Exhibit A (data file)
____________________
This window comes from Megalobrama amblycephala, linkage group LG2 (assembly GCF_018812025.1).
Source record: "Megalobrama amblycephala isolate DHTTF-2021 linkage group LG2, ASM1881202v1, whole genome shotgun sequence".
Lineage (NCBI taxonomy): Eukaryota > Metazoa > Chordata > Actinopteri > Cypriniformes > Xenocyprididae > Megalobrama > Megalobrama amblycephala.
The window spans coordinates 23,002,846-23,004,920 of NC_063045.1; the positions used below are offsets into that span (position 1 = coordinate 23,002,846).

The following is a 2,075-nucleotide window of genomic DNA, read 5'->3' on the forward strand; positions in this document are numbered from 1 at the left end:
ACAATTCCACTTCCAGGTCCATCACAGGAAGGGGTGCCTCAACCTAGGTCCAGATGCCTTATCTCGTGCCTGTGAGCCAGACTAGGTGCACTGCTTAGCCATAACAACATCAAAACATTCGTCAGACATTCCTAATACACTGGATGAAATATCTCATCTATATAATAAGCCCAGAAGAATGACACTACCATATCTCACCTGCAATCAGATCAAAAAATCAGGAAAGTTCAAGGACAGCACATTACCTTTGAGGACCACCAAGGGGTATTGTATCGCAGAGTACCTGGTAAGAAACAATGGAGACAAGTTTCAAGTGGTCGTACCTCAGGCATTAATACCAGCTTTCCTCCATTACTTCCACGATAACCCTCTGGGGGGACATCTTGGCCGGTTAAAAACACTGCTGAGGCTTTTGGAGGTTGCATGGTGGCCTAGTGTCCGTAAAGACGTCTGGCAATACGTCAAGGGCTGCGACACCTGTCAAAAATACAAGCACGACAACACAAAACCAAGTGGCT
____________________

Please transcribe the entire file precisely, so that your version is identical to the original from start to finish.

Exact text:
This window comes from Megalobrama amblycephala, linkage group LG2 (assembly GCF_018812025.1).
Source record: "Megalobrama amblycephala isolate DHTTF-2021 linkage group LG2, ASM1881202v1, whole genome shotgun sequence".
Lineage (NCBI taxonomy): Eukaryota > Metazoa > Chordata > Actinopteri > Cypriniformes > Xenocyprididae > Megalobrama > Megalobrama amblycephala.
The window spans coordinates 23,002,846-23,004,920 of NC_063045.1; the positions used below are offsets into that span (position 1 = coordinate 23,002,846).

The following is a 2,075-nucleotide window of genomic DNA, read 5'->3' on the forward strand; positions in this document are numbered from 1 at the left end:
ACAATTCCACTTCCAGGTCCATCACAGGAAGGGGTGCCTCAACCTAGGTCCAGATGCCTTATCTCGTGCCTGTGAGCCAGACTAGGTGCACTGCTTAGCCATAACAACATCAAAACATTCGTCAGACATTCCTAATACACTGGATGAAATATCTCATCTATATAATAAGCCCAGAAGAATGACACTACCATATCTCACCTGCAATCAGATCAAAAAATCAGGAAAGTTCAAGGACAGCACATTACCTTTGAGGACCACCAAGGGGTATTGTATCGCAGAGTACCTGGTAAGAAACAATGGAGACAAGTTTCAAGTGGTCGTACCTCAGGCATTAATACCAGCTTTCCTCCATTACTTCCACGATAACCCTCTGGGGGGACATCTTGGCCGGTTAAAAACACTGCTGAGGCTTTTGGAGGTTGCATGGTGGCCTAGTGTCCGTAAAGACGTCTGGCAATACGTCAAGGGCTGCGACACCTGTCAAAAATACAAGCACGACAACACAAAACCAAGTGGCT